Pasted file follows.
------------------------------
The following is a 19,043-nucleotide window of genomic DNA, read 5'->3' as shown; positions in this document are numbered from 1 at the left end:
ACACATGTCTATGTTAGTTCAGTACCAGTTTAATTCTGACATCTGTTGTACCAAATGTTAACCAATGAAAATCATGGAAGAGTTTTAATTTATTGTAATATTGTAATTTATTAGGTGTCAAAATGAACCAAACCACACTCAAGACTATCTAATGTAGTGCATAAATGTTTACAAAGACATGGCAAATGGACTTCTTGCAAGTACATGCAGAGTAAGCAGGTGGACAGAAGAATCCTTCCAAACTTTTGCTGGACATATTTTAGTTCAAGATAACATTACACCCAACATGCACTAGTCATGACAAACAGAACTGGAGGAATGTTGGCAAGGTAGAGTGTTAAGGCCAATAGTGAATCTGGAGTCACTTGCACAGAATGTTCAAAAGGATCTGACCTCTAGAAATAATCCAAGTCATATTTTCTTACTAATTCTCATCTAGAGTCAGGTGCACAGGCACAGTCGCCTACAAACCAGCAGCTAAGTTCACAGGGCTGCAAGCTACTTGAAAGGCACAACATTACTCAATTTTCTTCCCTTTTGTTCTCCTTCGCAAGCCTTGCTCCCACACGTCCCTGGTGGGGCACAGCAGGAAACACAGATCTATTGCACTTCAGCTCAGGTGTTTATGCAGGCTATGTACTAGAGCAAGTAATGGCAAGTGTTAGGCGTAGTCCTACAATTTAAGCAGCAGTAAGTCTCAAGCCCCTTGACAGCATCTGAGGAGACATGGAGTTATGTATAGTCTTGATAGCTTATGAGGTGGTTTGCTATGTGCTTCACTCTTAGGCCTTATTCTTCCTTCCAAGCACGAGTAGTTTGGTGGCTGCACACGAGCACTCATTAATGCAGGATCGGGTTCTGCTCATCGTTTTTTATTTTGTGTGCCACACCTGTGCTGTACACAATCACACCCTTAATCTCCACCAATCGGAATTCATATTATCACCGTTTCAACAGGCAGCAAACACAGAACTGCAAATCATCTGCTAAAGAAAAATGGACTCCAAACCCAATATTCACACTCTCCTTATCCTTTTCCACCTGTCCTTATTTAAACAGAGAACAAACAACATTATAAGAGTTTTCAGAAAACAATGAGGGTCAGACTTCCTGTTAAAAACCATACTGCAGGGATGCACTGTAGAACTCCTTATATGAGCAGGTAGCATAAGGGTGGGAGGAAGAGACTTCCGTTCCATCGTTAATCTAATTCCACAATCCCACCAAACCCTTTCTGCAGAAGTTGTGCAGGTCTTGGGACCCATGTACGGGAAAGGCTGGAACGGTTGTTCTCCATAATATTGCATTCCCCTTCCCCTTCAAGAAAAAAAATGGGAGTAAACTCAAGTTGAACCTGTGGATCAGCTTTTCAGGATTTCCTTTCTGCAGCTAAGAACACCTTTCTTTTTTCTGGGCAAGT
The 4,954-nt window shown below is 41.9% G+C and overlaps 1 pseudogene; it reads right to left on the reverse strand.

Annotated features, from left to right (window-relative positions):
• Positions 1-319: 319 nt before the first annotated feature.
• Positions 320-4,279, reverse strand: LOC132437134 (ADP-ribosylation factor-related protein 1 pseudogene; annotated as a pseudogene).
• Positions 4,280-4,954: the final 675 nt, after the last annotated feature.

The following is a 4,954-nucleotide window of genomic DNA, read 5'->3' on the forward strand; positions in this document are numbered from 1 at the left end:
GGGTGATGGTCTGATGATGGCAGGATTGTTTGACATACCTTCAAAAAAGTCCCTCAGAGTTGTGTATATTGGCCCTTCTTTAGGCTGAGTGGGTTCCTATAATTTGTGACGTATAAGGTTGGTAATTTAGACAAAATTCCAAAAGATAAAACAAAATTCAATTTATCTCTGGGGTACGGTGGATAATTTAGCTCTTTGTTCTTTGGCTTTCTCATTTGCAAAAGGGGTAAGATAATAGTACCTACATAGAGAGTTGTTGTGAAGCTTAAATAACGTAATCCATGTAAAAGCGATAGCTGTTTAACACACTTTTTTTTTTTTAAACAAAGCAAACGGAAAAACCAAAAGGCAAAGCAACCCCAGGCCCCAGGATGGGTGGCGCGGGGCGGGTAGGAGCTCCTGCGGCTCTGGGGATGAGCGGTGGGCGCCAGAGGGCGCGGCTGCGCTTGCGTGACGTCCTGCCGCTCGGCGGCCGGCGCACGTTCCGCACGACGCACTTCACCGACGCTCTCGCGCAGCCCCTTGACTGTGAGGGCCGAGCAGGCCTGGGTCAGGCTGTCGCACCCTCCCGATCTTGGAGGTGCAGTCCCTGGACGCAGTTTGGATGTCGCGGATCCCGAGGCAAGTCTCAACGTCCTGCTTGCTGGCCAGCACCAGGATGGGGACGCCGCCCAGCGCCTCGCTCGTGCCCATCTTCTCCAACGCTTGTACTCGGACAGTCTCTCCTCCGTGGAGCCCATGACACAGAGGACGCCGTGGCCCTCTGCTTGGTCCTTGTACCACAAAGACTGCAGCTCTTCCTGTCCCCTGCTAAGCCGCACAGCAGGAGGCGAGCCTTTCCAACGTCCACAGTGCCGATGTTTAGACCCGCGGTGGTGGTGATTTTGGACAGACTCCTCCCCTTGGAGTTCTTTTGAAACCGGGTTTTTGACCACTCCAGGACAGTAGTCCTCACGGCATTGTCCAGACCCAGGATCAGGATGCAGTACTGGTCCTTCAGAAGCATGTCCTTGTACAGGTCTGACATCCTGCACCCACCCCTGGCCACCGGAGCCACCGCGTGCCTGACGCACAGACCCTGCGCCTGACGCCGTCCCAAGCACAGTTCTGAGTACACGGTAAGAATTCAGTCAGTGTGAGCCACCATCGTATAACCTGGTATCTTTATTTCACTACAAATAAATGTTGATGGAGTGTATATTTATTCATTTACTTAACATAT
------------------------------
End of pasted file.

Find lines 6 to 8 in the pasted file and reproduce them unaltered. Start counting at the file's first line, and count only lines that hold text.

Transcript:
• Positions 320-4,279, reverse strand: LOC132437134 (ADP-ribosylation factor-related protein 1 pseudogene; annotated as a pseudogene).
• Positions 4,280-4,954: the final 675 nt, after the last annotated feature.

The following is a 4,954-nucleotide window of genomic DNA, read 5'->3' on the forward strand; positions in this document are numbered from 1 at the left end: